"What? College has gotten drastically more expensive over the last few decades in the United States? I had no idea!" Said no one ever.

It's a topic of discussion in political debates, among recent graduates, and even folks who haven't been in a classroom setting in 40 years.

Luckily, along with the help of my parents, I was able to escape my education with no debt. Most Americans can't say the same.

Per the Education Data Initiative, the average university student finishes their tenure over $30,000 dollars in debt. Compare that to $5,060 in 1970 when converted to May 2021 dollars.

And so, when choosing where you or your children are going to get their higher education, you better factor in if you're going to get your money's worth.

MoneyWise is here to help out.

The site went through every state in the country and determined which colleges and universities are the "worst for your money." Key reminder that these are their words, not mine.

According to their findings, the college earning the distinction in Iowa is Waldorf University, located in Forest City.

Here's what they included (these are as of March 26, 2021):

  • Average net price per year: $19,983
  • Median earnings six years after graduation: $37,800

Here's what the university's website has regarding cost:

FeeAnnuallyPer Semester
Tuition$22,434$11,217
Comprehensive Fee$1,232$616
Room and Board$8,062$4,031
Total Cost of Attendance$31,728$15,477
Overload Tuition$616 per credit hourN/A

All of that doesn't include living expenses. The cheapest housing provided by the school is in Timberland Senior Apartments (only offered to juniors and seniors), and costs $6,036 per year ($503 a month). The most expensive is a single room in Breen Hall, which is $10,026 per year ($835 a month). Meal plans vary in cost from $125 per week to $300 per week.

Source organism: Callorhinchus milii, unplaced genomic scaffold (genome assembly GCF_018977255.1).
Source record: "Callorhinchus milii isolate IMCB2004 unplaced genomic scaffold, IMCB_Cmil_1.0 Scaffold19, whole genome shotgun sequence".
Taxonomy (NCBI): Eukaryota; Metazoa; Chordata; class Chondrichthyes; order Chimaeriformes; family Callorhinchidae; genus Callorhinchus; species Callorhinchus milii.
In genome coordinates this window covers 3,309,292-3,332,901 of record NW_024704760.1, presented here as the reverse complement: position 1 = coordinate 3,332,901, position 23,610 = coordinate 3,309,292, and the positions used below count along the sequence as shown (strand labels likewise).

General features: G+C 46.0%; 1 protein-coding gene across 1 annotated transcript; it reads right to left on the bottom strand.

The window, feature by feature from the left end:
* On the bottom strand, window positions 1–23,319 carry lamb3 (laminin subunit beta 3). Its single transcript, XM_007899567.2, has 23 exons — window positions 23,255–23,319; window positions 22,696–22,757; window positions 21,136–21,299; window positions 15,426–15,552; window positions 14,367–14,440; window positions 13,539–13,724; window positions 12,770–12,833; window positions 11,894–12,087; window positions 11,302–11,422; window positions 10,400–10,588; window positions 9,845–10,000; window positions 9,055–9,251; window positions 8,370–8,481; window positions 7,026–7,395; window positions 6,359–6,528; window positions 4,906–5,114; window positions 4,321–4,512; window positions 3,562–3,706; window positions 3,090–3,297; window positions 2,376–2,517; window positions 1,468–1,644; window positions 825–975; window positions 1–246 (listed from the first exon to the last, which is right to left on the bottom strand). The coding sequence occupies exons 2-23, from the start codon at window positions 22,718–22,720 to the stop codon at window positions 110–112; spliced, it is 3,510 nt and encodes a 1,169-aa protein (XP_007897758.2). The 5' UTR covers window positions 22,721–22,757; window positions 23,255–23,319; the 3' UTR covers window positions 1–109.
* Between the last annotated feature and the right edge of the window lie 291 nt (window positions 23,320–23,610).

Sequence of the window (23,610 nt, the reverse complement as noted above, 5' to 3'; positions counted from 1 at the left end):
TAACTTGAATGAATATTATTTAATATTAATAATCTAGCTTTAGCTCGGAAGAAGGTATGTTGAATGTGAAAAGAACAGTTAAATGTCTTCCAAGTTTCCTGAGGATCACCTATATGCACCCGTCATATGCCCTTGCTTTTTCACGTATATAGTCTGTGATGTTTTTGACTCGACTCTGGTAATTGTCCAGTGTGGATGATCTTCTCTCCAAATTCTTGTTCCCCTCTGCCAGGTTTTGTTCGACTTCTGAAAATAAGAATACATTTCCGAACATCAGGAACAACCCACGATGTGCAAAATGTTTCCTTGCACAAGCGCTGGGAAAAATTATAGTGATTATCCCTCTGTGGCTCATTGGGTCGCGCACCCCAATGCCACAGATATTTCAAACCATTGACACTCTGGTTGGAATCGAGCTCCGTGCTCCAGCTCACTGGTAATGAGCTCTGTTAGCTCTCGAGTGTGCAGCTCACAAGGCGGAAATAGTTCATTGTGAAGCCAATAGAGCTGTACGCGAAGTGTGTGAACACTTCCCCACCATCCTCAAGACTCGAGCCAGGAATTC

Moneywise continued, addressing debt post-college: "You can expect to rack up $28,340 in student debt over four years at Waldorf although only 7.7% of borrowers end up defaulting on their loans."

A reviewer of the school said this:

After being accepted and completing a year, I was told that I had exhausted my financial aid. I am a single mother and unemployed and cannot afford to pay the amount of money requested on my own.

I promise it's not all bad, though.

Niche.com ranks Waldorf 258th out of 1,616 colleges in the U.S. in diversity and ninth in safety out of 25 schools in Iowa!

The site also received poll data that shows students enjoyed their time in Forest City: 88 percent of students agree that professors put a lot of effort into teaching their classes,  100 percent of students agree that it is easy to get the classes they want, and 71 percent of students agree that the workload is easy to manage.

96 percent of students also are employed within two years of graduation -- the national average is 83 percent.

And lastly, from Niche, this student left a glowing review:

"I am a United States Military member pursing my education to become an Emergency Management professional. I am proud to study at Waldorf because I feel understood and provided for. Professors and staff are willing to work around erroneous schedules and difficult times in life. The online experience provides a great personal manner that relates the student and entire class together with the professor.

Every professor and staff member I've dealt with has been professional, caring, and supportive. My educational goals are given a highlight and I am driven to achieve and exceed them with a backbone of faculty and students to help.

Go Warriors!"

The Top 10 Colleges and Universities in Iowa Heading into 2022

Second semester is right around the corner, and high school seniors will need to pick where they're headed next fall. Here are the top colleges and universities in the Hawkeye State.

Iowa Home With 24-Foot Ceilings and Quartz Countertops